Higher education institutions are called to contribute to the solution, but how? From the generation of new knowledge that allows addressing from science and innovation the challenges in energy, water, mobility, and agriculture, to mention a few; from the training of professionals capable of transforming the development model towards a sustainable one; from the generation of awareness in our society while providing information and ways to take action; from the contribution to public policy; and also from the internal coherence, generating university models capable of exemplifying with their community and daily operation on campus, that a sustainable way of living is possible.

Pope Francis, in his Encyclical Laudato Si’, has made a strong call to contribute to the care of the common home, and as Catholic institutions, we cannot be oblivious to this appeal. The negotiation between countries that will take place in Egypt is of utmost relevance, but let us not forget that all actions count. As institutions, we must be able to keep the issue on our agenda and maintain permanent action to reduce the effects of the climate emergency we are experiencing today.

Australian Catholic University (Australia)

The key to preserving the world’s largest rainforest

In parts of the Amazon, the stark contrast between forested and deforested areas can be seen clearly in aerial images. If this deforestation trend continues, scientists believe the Amazon will reach a tipping point. Meanwhile, illegal logging, mining and forest fires are surging, especially in Brazil, which holds more than 60 per cent of the Amazon within its borders.   ACU’s Dr Kathryn Baragwanath is a political scientist whose work explores the political economy of natural resources and environmental politics, with a focus on Latin America. She believes Brazil’s recent presidential election result is crucial for the future of the Amazon.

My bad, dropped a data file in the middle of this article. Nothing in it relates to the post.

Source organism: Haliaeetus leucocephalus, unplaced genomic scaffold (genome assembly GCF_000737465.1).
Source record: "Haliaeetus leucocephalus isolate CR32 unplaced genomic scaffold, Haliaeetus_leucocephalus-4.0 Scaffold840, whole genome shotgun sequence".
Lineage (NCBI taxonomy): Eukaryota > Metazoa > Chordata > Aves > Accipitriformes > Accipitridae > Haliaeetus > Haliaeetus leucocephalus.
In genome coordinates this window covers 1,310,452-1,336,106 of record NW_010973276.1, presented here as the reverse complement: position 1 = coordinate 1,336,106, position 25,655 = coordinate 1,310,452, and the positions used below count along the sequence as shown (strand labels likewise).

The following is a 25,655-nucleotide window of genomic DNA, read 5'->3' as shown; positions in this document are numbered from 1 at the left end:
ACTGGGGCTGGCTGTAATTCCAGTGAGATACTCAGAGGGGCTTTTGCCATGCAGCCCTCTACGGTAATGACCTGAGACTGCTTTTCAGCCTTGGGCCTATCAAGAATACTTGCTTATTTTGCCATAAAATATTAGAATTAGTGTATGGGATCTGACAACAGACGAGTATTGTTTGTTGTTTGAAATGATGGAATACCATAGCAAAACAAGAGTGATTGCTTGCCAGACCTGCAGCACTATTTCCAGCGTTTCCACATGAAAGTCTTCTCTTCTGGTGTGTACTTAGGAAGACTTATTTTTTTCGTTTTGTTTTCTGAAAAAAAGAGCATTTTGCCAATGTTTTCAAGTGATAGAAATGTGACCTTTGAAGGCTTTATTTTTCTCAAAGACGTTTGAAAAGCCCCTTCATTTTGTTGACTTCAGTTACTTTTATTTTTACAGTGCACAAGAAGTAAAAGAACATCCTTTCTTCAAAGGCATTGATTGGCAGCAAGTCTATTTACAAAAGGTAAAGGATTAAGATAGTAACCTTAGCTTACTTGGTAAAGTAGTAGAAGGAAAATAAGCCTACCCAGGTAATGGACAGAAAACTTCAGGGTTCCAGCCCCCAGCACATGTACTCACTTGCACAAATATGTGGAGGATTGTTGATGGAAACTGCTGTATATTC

“The new president, Lula da Silva, has signalled a strong commitment to preserving the Amazon, protecting Indigenous people’s rights and reaching a zero-deforestation target,” she says.“It’s a welcome shift in the lead-up to the United Nations climate conference, COP27. But Lula still faces stiff challenges in delivering his promise to protect the rainforest.” Dr Baragwanath’s current research looks at whether the country’s system of protected areas and Indigenous territories has helped to curb deforestation. Her analysis of property titles and historical satellite data going back three decades showed that the areas where Indigenous groups had full ownership rights saw a 66 per cent reduction in the rate of deforestation. The landmark study’s findings come with an important caveat. Historically speaking, it is only when the land has gone through the process of homologação, or homologation, that Indigenous peoples can properly safeguard the forest.